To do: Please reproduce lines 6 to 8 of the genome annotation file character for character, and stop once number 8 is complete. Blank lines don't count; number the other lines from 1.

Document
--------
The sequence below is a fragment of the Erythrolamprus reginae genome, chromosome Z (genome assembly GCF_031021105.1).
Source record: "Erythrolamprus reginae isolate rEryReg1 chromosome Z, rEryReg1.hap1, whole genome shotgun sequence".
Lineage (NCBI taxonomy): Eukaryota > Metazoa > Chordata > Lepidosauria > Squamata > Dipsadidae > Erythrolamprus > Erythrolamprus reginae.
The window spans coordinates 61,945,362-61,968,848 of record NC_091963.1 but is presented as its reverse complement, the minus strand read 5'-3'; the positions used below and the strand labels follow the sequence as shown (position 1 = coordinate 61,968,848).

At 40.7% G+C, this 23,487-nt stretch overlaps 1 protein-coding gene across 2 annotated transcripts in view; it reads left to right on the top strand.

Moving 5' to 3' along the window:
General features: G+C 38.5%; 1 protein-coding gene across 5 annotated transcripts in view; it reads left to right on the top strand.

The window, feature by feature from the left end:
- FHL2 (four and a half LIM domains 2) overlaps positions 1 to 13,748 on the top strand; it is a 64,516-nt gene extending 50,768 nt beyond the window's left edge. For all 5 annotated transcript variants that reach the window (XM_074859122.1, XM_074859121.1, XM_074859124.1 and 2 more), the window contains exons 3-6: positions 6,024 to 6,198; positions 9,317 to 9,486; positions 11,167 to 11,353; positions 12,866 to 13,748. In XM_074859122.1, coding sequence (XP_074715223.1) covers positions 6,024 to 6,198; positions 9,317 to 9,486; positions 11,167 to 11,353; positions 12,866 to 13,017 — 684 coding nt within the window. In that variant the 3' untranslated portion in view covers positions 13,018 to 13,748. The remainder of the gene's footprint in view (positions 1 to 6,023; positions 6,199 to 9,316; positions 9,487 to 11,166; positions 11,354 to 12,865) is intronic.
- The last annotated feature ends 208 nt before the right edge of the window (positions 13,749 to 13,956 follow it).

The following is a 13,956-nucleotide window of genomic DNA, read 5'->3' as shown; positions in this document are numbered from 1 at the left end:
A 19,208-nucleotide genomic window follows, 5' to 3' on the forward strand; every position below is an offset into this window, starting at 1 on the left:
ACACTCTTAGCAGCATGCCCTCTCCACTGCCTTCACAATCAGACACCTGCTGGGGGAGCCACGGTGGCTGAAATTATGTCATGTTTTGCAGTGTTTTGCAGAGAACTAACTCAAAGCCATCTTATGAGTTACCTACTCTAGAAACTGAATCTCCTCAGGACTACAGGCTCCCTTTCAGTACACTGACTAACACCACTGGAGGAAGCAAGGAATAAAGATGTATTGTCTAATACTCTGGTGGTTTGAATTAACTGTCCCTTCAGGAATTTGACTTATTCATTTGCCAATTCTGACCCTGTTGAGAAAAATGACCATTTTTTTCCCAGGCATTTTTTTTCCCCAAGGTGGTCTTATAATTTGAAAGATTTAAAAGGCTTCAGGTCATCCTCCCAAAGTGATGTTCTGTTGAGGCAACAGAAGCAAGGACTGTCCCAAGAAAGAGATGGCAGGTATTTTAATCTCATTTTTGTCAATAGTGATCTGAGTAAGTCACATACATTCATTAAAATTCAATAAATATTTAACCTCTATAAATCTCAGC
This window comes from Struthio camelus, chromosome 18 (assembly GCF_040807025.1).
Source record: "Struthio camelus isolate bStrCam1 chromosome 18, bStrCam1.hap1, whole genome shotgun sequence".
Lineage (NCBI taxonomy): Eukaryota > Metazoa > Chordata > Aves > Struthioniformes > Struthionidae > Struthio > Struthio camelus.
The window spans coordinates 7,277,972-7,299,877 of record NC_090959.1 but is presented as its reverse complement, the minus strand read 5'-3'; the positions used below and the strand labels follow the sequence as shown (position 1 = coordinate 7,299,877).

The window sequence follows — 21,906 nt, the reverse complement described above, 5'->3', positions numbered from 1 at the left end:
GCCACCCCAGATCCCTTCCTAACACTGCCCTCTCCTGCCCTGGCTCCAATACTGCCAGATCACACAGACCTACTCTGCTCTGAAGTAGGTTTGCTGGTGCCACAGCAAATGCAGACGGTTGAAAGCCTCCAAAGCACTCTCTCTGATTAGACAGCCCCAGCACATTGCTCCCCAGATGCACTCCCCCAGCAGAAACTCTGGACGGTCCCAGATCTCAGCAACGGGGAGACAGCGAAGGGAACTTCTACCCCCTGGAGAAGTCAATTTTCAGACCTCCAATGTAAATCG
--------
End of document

Moving 5' to 3' along the window:
General features: G+C 38.5%; 1 protein-coding gene across 5 annotated transcripts in view; it reads left to right on the top strand.

The window, feature by feature from the left end: